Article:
UNCF’s Protect our Future Campaign Generated 65,000 Letters Sent by HBCU Advocates
UNCF’s strong urging via a groundbreaking digital campaign worked to break logjam and finally advance funding permanently for HBCUs and other institutions serving minority populations
UNCF is pleased and relieved with the U.S. Senate’s passage of the modified H.R. 2486, the FUTURE Act. The bill now permanently extends $255 million, annually, of mandatory funding for Historically Black Colleges and Universities (HBCUs), Tribal Colleges and Universities (TCUs), Hispanic-Serving Institutions (HSIs), and other Minority-Serving Institutions (MSIs) to improve science, technology, engineering and math (STEM) outcomes at those institutions, among other things. Previously, the bill provided mandatory funding for two years. $85 million of the overall total is specific for HBCUs, which has helped these institutions significantly increase STEM outcomes over the last 12 years.
“We have yet another reason to be thankful this season,” said Dr. Michael L. Lomax, UNCF’s president and CEO. “We thank the thousands of HBCU advocates who took action through our digital campaign as well as Senators Lamar Alexander and Patty Murray, who now have another, in a long list of bipartisan compromises, joint effort for which they can take credit. Senators Tim Scott and Doug Jones are always essential in our work, as are many others who spoke up when HBCUs needed them most. This permanent funding solution, which would stave off unnecessary cuts for our institutions, will allow HBCUs to continue fostering innovation and inspiring future leaders in the STEM disciplines—and that helps our nation.”
“Congress works best when the efforts are bipartisan, and this is just another example that HBCU efforts bring both Democrats and Republicans together,” said Lodriguez V. Murray, UNCF’s senior vice president of public policy and government affairs. “UNCF could not be prouder to have worked closely with key Senators to reimagine FUTURE to be a permanent solution, and now we urge the House to pass the new FUTURE Act quickly, just as it did the previous version of the bill in September. Then, we call on the President to sign the bill into law.”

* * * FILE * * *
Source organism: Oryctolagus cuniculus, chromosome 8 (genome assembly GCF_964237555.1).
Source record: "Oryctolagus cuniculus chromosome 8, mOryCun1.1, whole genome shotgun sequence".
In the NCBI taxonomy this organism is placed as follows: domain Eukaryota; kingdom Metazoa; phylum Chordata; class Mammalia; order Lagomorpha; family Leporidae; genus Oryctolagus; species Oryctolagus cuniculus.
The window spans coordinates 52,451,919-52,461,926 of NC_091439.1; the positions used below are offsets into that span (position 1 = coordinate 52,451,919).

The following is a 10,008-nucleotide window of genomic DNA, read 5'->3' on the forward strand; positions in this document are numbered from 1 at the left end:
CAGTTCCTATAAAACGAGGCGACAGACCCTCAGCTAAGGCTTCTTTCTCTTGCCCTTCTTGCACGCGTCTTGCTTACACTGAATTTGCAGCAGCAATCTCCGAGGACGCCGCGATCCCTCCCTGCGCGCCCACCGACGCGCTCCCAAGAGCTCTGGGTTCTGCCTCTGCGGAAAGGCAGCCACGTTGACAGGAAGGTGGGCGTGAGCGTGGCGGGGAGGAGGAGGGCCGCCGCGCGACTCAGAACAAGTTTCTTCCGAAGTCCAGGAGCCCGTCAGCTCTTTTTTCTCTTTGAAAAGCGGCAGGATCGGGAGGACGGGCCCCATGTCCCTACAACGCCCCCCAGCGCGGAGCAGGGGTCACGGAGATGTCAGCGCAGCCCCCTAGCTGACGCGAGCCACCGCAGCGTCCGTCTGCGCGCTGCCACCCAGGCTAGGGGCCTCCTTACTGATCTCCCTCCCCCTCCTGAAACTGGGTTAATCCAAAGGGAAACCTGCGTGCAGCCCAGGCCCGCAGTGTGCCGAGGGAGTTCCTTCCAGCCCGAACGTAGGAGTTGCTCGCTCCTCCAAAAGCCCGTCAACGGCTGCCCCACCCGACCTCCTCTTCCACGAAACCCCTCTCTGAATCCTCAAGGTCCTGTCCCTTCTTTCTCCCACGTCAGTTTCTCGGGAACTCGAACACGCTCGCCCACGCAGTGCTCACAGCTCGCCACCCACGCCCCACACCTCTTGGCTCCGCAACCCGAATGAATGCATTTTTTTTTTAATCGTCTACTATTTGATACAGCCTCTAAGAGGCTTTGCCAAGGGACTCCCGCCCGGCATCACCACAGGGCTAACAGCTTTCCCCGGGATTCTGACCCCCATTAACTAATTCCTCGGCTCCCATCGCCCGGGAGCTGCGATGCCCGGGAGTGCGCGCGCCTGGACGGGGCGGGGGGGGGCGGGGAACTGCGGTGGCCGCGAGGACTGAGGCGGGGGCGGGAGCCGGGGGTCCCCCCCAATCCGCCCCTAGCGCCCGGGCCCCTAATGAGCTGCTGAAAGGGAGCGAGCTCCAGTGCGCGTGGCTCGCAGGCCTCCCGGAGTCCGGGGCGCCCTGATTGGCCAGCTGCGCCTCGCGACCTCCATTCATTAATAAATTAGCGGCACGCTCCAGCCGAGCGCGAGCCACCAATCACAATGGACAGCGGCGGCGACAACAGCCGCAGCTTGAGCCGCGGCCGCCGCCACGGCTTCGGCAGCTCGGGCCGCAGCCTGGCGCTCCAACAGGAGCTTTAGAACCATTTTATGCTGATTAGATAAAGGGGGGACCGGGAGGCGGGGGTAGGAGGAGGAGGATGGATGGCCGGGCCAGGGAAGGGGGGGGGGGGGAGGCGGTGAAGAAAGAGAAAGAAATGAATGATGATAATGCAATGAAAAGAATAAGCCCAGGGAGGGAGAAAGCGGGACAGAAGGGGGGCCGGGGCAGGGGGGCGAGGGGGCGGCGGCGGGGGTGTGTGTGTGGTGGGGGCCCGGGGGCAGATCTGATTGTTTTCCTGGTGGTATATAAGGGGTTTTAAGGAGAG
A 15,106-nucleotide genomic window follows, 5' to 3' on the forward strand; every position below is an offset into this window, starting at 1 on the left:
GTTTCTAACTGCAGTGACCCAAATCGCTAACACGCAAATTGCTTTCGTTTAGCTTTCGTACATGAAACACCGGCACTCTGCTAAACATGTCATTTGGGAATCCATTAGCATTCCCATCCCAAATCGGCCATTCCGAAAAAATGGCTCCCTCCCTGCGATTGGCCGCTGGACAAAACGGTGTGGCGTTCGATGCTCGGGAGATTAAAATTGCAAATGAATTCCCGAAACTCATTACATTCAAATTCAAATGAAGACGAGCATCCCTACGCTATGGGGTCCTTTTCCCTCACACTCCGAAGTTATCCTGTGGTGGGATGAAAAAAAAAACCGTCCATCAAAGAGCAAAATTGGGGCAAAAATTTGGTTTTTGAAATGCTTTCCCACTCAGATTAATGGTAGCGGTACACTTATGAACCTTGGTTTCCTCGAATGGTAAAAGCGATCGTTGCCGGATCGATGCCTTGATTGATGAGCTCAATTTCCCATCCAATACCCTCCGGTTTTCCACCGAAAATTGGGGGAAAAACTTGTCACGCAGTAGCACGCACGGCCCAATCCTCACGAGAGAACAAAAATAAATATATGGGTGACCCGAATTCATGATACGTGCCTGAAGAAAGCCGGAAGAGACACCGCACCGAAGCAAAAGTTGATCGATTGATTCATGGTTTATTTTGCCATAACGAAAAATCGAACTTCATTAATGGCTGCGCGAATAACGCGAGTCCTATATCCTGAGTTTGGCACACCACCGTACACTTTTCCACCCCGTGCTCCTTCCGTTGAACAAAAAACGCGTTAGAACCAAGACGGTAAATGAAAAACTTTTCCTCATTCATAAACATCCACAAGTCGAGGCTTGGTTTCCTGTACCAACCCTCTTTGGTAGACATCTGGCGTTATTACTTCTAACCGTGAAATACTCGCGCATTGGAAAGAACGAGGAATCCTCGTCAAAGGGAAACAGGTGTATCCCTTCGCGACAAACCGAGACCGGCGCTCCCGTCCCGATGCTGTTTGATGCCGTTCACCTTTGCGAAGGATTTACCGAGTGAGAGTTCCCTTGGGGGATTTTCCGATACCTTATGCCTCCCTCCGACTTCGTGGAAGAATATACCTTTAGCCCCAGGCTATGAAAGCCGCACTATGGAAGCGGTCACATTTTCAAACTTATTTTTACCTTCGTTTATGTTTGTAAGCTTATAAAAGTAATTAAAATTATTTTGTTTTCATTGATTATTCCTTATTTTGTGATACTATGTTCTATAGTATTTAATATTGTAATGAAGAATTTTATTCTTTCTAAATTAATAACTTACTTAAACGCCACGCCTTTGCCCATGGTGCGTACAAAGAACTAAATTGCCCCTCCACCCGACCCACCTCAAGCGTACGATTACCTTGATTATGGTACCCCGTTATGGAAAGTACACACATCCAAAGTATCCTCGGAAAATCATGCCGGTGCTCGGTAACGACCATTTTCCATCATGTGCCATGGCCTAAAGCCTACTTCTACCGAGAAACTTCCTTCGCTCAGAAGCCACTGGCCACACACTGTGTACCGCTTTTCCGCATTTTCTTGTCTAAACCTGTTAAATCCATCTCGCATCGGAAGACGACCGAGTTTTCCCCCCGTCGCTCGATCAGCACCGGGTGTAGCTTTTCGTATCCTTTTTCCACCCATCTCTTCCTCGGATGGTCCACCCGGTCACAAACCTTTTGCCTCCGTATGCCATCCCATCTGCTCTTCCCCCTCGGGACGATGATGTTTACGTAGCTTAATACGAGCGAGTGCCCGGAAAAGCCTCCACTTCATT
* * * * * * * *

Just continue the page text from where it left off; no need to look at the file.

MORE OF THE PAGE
“If this new FUTURE Act becomes law, let us note the rarity of this moment,” Murray concluded. “Standalone bills like this that focus solely on minority populations and specifically benefit HBCUs, rarely pass in this manner. The last time a substantive standalone bill focused on these populations became law was the Minority Health and Health Disparities Research and Education Act of 2000, Public Law 106-525. If Congress acts on FUTURE quickly, this will be a once-a-generation occurrence.”
Working in a bipartisan manner, Senators Alexander (R-TN), Murray (D-WA), Jones (D-AL), Scott (R-SC), Richard Burr (R-NC), and Chris Coons (D-DE) reached a compromise by attaching another priority bill – the FAFSA Act – to the FUTURE Act. The FAFSA Act simplifies and streamlines efforts to provide private tax information transmitted by students and their parents to the federal government. Now, instead of providing that information twice (once to the IRS and again to the Department of Education), it will only be provided once, eliminating a process called “verification”, which was also an impediment to low-income and underserved students advancing their education.